Eq. (56) provides a non-linear model for the phenomenon of swelling in elastomeric materials, considering non-Gaussian theory of polymer network stretching. This model takes mechanical as well as solvent properties as input, along with environmental conditions such as temperature, water salinity, swelling medium’s coefficient of diffusion, polymer-solvent interaction parameter, etc.

In order to solve the equations of state, a case of free equilibrium swelling is considered. It is assumed that when dry elastomer is immersed in a solvent, it swells, and equilibrium is achieved after some time. At equilibrium between elastomer and diffusing solvent, chemical potential is negligible. Swelling is considered to be homogenous throughout the elastomer, making stretches equal in all directions. Replacing principal stretches with equivalent swelling stretch (

Using the identity of Eq. (30), we can write

The elastomer is considered to be under no constraint. Application of this no-constraint condition on the elastomer results in no stress. Hence Eq. (58) can be transformed by embedding stress value equals to zero:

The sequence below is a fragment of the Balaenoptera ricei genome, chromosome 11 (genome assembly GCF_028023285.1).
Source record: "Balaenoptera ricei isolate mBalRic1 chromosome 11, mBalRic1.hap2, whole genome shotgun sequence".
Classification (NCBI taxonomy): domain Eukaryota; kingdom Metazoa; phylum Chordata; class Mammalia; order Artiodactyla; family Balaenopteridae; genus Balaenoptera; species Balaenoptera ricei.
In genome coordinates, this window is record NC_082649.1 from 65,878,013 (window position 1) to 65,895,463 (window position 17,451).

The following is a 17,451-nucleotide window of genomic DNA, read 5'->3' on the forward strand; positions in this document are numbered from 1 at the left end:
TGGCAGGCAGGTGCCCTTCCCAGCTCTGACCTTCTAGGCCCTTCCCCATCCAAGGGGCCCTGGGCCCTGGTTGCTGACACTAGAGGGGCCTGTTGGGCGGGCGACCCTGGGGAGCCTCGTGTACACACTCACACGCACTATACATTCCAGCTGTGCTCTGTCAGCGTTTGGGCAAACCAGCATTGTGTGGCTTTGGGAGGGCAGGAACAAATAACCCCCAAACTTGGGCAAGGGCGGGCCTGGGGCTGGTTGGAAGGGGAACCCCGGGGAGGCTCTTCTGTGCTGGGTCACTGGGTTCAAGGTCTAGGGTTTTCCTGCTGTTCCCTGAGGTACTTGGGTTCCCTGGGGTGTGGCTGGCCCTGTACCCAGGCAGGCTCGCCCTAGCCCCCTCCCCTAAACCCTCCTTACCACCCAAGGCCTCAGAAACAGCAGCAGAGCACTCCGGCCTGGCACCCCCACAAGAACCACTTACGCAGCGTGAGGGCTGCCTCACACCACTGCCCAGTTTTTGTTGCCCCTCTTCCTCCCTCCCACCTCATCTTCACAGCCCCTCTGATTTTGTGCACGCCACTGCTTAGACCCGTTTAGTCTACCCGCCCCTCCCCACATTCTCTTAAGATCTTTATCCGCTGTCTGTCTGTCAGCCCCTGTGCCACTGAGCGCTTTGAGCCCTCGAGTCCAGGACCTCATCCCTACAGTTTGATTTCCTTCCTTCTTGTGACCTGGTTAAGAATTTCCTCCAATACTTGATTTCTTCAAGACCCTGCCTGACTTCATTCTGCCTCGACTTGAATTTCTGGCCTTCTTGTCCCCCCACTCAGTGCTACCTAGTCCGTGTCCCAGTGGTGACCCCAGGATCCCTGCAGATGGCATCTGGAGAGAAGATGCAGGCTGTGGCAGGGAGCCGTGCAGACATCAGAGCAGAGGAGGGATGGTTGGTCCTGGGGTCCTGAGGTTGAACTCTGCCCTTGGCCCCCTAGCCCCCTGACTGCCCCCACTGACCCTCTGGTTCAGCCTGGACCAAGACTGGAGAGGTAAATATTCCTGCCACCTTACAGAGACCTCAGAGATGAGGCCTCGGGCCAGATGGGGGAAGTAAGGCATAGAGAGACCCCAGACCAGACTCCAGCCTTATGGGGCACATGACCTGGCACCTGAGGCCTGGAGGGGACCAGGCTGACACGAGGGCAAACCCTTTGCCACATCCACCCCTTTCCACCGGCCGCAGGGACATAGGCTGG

## 4. Model validation

Validation of the model developed above requires the comparison of model predictions against experimental results. For this purpose, a series of experiments were performed under specific conditions. Some experimental results are used as input to the model (for evaluation of parameters), while other results are used for model validation. Logical flow of activities for model validation is shown in Figure 5. Swelling related experiments are discussed in detail in Chapters 3 and 7. Experimental work required to determine diffusion coefficients and the polymer-solvent interaction parameter and is explained below.

### 4.1 Experimental investigation

Experiments were conducted (already described in Chapter 7) on disc samples of two different water swelling elastomers, in salt solutions of low and high salinities (0.6% and 12%), at room temperature and 50°C. During the one-month swelling period, readings (volume, thickness, mass, and hardness) were taken before swelling and after 1, 2, 4, 7, 10, 16, 23, and 30 days of swelling. Stres-strain relations from compression and bulk tests were used to determine values of bulk modulus, and different structural properties. Evaluation of other solvent and polymer properties (diffusion coefficient, polymer-solvent interaction parameter, and molar volume of swelling solvent) is discussed below.